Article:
Iran sends black box from January plane crash to France

Iran France
Emergency services personnel walk amidst the wreckage after an Ukraine International Airlines Boeing 737-800 carrying 176 people crashed near Imam Khomeini Airport in Tehran in this January photo. Iran has sent the black box of the flight to Paris for analysis. (Abedin Taherkenareh/EPA-EFE file photo via UPI)

TEHRAN (UPI) — Iran has sent the flight data recorders from a Ukrainian passenger plane that crashed outside Tehran in January to France to be reviewed.

Iran’s deputy foreign minister said the black boxes will be read Monday, and Canada’s Transportation Safety Board tweeted Friday that it is deploying investigators to Paris to download the data from the flight.

On Jan. 8 a Ukrainian airliner crashed in Iran, killing all 176 passengers on board.

Iran initially denied responsibility for the incident, which came as tensions with the United States were heightened, but admitted later in the month that it had shot down the plane.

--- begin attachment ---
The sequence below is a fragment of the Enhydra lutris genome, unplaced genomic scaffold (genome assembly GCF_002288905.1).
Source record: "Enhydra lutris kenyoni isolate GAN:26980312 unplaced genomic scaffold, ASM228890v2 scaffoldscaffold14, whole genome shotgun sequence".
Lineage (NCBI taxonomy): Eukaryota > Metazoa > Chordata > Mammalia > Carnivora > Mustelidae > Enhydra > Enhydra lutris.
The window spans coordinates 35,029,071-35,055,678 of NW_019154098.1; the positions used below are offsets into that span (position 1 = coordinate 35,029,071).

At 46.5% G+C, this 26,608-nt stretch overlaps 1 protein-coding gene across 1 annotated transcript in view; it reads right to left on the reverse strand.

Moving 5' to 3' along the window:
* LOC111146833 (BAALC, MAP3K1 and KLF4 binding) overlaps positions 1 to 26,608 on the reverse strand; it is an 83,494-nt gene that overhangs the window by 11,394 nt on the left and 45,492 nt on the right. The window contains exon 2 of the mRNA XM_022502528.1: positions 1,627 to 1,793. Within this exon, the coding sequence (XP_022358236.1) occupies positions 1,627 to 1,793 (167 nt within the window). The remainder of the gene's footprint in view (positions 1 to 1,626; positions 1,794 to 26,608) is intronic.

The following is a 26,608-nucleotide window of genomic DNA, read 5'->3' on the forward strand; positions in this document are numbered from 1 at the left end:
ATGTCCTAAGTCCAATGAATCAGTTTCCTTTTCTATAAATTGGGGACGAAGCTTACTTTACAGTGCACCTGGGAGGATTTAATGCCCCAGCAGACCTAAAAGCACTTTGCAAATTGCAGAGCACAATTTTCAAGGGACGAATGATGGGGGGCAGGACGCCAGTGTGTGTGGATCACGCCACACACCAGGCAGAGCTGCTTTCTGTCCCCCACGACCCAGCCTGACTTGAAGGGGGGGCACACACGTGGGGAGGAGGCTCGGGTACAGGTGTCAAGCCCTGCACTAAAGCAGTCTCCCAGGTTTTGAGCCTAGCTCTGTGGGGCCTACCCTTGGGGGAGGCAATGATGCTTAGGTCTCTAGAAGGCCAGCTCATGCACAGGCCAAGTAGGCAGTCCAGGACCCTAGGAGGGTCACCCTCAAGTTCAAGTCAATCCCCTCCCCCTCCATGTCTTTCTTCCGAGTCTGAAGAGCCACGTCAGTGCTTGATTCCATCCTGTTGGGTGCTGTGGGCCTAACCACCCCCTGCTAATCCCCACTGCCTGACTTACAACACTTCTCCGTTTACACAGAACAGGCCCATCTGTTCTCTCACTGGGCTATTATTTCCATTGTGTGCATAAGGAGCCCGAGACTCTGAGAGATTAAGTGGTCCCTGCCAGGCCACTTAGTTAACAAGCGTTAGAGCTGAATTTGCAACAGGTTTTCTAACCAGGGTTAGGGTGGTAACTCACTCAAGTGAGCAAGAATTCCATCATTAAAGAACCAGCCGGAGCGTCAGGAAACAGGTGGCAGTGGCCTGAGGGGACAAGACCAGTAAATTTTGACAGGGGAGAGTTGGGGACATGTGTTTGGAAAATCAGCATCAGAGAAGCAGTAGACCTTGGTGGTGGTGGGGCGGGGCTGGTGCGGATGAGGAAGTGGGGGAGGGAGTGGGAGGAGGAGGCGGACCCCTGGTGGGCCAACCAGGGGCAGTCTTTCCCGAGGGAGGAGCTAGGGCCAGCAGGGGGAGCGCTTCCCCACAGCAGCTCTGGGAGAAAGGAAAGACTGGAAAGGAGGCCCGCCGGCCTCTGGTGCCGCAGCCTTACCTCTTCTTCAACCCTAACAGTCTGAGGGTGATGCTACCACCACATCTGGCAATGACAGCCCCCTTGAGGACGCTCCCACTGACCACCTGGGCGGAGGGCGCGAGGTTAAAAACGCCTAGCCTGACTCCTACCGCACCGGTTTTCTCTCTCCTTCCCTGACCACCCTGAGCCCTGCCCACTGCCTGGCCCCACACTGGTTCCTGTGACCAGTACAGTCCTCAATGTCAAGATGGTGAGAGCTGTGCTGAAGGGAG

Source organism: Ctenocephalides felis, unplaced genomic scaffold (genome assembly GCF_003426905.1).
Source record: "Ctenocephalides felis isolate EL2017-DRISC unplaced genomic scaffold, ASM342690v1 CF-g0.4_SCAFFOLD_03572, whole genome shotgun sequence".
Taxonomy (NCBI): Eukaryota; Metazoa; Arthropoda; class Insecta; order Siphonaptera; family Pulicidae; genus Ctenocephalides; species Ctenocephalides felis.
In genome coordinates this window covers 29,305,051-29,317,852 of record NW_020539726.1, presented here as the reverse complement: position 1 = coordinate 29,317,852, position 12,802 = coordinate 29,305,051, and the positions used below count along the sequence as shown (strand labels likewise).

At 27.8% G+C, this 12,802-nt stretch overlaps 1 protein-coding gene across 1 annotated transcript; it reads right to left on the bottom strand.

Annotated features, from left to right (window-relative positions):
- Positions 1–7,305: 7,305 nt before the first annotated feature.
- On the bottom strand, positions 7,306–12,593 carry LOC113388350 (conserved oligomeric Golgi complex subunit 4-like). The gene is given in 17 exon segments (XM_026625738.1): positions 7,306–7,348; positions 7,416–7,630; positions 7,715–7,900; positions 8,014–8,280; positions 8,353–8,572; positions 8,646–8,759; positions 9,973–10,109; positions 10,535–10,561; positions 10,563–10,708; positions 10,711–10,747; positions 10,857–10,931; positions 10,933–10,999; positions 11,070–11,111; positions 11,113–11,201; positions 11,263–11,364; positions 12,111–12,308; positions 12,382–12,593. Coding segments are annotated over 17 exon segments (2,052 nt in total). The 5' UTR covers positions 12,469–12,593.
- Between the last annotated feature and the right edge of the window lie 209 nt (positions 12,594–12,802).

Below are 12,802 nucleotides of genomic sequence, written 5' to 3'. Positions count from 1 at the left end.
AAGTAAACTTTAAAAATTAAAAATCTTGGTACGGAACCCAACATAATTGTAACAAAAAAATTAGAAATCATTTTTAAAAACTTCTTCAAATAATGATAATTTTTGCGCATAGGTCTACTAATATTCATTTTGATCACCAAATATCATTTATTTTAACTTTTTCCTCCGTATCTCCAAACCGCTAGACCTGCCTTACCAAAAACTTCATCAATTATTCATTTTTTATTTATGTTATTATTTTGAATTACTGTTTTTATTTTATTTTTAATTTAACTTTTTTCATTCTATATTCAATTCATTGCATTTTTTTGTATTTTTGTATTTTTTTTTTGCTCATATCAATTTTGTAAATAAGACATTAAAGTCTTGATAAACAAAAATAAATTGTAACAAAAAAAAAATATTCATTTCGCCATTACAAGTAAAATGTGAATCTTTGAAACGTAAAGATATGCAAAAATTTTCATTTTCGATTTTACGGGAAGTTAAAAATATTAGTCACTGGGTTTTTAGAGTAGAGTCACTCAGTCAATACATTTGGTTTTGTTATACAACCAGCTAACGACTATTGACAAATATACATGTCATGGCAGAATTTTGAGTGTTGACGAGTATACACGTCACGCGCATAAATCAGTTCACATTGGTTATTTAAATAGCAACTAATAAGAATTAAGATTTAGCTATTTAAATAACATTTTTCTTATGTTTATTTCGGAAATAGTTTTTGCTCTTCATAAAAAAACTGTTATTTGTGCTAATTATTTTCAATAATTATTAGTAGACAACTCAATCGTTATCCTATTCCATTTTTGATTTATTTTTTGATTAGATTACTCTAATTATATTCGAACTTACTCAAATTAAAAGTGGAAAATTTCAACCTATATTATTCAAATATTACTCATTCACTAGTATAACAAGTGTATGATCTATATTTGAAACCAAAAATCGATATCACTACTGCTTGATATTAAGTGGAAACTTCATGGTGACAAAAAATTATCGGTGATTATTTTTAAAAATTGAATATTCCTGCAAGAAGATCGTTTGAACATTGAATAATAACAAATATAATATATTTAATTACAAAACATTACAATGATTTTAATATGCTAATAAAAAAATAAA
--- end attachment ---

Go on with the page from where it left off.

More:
Earlier this month Iran released a report blaming the fatal shootdown on a misaligned missile battery and an operator firing on the aircraft without authorization from commanders.

Hours before the crash, the country had fired ballistic missiles at U.S. bases in Iraq in retaliation for the the killing of Iranian Gen. Qassem Soleimani in an airstrike days before.

Iran previously delayed releasing the black boxes, devices that store data and cockpit communications and which is designed to remain intact in the event of a crash, and refused to release it to the United States, where the plane’s manufacturer — Boeing — is based.

Iran has a right to lead the investigation per global aviation rules, but manufacturers are usually involved.

French experts will analyze the recordings, with help from experts in Ukraine and Canada. Canada lost 55 citizens in the crash.

Reporting by Christen McCurdy

United Press International is an international news agency whose newswires, photo, news film, and audio services provided news material to thousands of newspapers, magazines and radio and television stations for most of the 20th century.

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